Tonight is the second round of semi-final voting for FDL’s “Name Our Pot Campaign” contest. We had a lot of fun last week coming up with slogans in the comments, and in the fine FDL tradition, there were over 800. The third round of semifinal voting will start tomorrow night, and on Thursday the top 4 vote getters for each night will advance to the final round.
Next week we’ll announce first, second and third place winners — in addition to launching our new campaign page.
It’s tempting to to roll around in stoner humor, but it’s also important to remember that our antiquated marijuana laws continue to have a tragic impact on people’s lives. Relics of the culture wars, they were borne out of fear, hippie-hating and racism. They fill our prisons and exacerbate immigration issues on the boarders, and seriously ill people pay a terrible price for simply wanting access to something they believe helps them:
Thursday, April 22, 2010
John Haring was a 24-year-old truck driver in Ohio when a kid pulled out in front of his 18-wheeler on March 21, 1989. He rolled his rig trying to avoid him.
The cab’s roof collapsed onto Haring’s forehead. He dislocated his C6 vertebrae and fractured C7. Soon he regained the use of his arms and hands — but not his fingers, and not his legs.
“It’s like taking a 24-year-old man and sticking him back in a baby’s body,” he said.
The accident robbed him of mobility, not the ability to feel pain. He was prescribed narcotic painkillers and muscle-relaxers, later antidepressants.
“We didn’t want to be around him when he was on the narcotics,” said his mother, Melissa Morrow, 66. “No one wanted to be around him.”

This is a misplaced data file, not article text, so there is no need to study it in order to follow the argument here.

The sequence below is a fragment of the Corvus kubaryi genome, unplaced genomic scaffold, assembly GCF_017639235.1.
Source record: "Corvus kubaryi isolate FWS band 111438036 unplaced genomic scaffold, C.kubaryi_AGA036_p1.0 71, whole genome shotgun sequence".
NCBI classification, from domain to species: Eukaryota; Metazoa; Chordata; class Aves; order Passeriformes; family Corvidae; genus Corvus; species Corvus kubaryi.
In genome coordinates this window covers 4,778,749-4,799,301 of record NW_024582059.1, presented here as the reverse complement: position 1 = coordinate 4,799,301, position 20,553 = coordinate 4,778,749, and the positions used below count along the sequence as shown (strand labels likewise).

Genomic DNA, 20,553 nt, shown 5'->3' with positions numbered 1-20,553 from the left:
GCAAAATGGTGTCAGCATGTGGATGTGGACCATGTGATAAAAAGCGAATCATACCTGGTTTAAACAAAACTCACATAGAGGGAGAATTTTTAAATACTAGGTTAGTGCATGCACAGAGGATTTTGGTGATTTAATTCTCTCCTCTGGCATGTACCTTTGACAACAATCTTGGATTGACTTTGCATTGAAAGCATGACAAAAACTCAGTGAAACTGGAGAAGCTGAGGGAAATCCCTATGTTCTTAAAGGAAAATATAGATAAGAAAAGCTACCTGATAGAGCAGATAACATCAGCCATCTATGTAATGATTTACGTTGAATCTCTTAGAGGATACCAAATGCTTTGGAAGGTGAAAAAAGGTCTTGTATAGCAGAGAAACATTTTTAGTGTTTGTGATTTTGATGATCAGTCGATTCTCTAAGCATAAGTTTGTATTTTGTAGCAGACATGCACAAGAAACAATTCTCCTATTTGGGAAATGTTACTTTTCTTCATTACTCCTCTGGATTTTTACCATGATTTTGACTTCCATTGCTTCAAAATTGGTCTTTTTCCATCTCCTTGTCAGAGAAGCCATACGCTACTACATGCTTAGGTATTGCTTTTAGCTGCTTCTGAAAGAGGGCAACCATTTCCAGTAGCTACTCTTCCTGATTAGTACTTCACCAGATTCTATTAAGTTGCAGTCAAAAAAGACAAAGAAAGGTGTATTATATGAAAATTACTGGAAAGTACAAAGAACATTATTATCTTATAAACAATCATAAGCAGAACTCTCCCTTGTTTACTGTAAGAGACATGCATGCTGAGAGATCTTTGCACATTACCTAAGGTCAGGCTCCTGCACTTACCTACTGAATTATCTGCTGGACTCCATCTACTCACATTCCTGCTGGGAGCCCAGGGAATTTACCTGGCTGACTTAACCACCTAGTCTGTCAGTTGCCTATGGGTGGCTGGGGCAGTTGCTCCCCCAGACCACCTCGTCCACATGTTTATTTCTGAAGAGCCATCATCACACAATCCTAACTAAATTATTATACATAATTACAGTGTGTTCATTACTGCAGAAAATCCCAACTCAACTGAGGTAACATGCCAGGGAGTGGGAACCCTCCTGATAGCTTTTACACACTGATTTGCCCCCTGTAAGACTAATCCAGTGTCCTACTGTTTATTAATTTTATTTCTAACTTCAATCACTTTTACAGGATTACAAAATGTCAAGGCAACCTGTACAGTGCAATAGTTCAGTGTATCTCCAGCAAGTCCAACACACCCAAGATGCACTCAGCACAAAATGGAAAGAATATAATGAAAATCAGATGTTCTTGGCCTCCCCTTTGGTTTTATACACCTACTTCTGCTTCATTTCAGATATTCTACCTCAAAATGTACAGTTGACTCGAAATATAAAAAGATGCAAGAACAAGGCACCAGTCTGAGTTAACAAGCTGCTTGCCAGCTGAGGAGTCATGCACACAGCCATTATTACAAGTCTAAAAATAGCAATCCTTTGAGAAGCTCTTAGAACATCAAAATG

A therapist showed Haring another — albeit illegal — way to cope. “He told me if I ever wanted to survive I had to get off these pills,” he said. “We left the hospital and burnt that night. Pretty much I’ve been smoking ever since.”
Haring started growing his own marijuana in his Clearwater home.
Smoking pot allowed him to live his life, he said. He could drive his pickup and earn extra money hauling boats and classic cars. He had relationships again. Five years ago, he had children of his own, twins Logan and Sonona.
“I can stand up and fight or give up,” Haring said. “Marijuana wants me to fight. The pills want me to give up.”
But it looks like he may have to give up. Haring has been arrested twice in as many years for cultivating marijuana. He was caught with 41 plants in 2007 and three times that many in 2009.
In 2007, Haring told the police he sold marijuana for extra money, but he was never charged with that offense.
Haring is now facing nine months in jail as a result of his latest arrest. In 2004, quadriplegic Jonathan Magbie died on day four of a 10 day sentence after pleading guilty to possession of marijuana. The DC jail was not equipped to handle inmates with his medical problems and disabilities. Magbie said that marijuana helped him ease his chronic pain.
It’s time to take our drug laws out of the dark ages. We appreciate everyone’s support and participation in helping us come up with a slogan for a campaign we hope will have a significant impact.
You’re allowed to vote once in each seminfinal round.